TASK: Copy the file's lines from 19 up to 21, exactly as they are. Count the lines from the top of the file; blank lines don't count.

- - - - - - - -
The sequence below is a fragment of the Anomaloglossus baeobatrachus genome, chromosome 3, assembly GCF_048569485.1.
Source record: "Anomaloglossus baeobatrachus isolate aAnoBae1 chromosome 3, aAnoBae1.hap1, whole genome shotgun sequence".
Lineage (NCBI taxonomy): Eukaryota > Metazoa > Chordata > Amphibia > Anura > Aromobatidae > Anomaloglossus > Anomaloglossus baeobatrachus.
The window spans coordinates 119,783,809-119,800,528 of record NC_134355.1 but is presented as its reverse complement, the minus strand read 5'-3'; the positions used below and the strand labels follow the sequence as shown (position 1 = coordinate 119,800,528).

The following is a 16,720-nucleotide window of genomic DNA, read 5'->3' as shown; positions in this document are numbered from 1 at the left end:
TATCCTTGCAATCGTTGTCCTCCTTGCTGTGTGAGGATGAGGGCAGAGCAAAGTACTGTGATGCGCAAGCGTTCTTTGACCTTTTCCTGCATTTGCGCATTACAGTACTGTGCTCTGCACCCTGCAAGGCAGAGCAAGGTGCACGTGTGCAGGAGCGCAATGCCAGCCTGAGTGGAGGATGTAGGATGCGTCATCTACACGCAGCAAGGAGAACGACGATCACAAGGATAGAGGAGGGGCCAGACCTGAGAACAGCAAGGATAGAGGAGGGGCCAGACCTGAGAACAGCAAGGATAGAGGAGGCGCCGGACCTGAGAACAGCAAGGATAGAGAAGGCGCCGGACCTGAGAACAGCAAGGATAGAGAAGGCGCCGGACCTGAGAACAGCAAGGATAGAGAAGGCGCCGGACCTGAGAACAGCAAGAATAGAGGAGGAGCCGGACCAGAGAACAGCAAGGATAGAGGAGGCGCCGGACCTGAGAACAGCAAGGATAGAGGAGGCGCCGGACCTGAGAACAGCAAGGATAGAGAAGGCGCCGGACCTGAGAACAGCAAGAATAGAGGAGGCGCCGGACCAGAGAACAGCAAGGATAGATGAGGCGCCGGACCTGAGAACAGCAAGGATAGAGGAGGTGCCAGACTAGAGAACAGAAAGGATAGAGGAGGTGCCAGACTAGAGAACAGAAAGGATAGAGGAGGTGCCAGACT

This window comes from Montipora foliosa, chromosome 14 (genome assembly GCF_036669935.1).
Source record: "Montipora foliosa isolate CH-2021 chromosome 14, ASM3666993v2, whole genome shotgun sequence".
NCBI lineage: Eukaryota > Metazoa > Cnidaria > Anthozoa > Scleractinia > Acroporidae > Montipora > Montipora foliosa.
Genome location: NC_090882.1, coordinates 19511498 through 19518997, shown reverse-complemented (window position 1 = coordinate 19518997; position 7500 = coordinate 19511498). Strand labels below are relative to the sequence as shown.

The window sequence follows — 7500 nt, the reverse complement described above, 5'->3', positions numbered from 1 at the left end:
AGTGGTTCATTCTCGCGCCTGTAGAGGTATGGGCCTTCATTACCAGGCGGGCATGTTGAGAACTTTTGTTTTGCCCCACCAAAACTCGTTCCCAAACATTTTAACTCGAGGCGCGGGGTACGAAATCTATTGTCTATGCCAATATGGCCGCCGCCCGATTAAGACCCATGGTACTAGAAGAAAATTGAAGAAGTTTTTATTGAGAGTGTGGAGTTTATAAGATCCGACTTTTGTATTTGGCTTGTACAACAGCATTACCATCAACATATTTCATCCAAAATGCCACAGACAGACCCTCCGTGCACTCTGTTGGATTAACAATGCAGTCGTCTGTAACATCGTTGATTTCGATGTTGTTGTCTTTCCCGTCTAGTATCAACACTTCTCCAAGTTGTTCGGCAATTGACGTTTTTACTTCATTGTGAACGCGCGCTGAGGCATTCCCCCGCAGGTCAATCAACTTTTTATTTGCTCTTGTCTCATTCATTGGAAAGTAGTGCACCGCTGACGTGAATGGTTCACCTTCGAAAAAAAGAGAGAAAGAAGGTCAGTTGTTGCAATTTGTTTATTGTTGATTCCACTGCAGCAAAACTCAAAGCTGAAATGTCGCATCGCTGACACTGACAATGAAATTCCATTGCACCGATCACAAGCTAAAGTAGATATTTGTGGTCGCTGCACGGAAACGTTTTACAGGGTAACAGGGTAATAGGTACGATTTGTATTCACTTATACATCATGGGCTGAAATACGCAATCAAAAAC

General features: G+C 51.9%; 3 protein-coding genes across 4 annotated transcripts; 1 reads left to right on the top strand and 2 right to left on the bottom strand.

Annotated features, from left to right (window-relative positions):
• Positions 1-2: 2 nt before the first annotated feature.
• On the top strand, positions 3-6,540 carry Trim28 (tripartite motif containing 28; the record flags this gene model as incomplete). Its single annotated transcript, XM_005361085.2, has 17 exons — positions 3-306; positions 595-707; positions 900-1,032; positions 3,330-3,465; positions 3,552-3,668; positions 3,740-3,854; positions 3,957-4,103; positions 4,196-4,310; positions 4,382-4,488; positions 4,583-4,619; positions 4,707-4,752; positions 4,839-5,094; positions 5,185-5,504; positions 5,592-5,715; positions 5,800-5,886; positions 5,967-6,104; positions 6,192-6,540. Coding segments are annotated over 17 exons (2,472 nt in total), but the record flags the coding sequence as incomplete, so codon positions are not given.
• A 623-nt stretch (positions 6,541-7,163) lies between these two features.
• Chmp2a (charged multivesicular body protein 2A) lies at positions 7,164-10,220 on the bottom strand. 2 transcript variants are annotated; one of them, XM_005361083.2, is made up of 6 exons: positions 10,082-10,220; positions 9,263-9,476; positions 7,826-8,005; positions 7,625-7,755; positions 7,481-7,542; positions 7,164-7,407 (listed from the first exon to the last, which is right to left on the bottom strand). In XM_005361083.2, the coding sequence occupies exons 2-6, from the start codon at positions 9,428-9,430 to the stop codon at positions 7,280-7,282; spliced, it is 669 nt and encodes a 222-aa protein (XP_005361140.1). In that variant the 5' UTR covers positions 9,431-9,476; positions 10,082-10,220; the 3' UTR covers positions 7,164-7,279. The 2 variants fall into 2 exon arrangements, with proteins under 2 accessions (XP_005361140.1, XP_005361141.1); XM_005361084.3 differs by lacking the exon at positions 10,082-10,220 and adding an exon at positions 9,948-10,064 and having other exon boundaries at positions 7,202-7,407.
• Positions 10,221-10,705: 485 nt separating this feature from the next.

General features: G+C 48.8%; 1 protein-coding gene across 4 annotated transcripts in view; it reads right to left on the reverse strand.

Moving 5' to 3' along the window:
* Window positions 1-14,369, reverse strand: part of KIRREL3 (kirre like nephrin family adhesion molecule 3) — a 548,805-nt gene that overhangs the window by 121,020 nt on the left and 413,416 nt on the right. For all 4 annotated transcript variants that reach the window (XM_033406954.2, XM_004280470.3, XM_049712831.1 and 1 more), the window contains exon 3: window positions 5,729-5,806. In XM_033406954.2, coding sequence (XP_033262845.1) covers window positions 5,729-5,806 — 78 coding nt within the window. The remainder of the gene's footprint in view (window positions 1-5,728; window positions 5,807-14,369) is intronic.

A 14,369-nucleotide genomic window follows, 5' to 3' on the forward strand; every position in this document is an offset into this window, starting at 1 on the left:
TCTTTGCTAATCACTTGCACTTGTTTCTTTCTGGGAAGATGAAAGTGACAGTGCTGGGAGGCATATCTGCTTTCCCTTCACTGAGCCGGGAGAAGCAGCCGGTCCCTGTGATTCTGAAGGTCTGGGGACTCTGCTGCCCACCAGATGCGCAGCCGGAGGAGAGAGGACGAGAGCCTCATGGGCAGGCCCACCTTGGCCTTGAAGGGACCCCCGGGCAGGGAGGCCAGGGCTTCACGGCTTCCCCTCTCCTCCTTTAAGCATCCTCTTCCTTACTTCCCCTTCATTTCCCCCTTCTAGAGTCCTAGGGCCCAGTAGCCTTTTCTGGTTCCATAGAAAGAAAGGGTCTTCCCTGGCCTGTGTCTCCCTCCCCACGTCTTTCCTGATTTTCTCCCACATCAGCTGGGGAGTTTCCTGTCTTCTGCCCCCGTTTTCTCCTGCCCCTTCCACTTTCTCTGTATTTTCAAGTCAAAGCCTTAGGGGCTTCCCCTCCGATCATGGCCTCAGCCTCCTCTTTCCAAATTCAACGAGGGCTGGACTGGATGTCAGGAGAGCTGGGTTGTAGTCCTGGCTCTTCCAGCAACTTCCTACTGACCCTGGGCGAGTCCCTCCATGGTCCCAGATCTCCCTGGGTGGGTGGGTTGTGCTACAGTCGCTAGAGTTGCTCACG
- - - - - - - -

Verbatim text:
• Positions 10,221-10,705: 485 nt separating this feature from the next.

General features: G+C 48.8%; 1 protein-coding gene across 4 annotated transcripts in view; it reads right to left on the reverse strand.

Moving 5' to 3' along the window: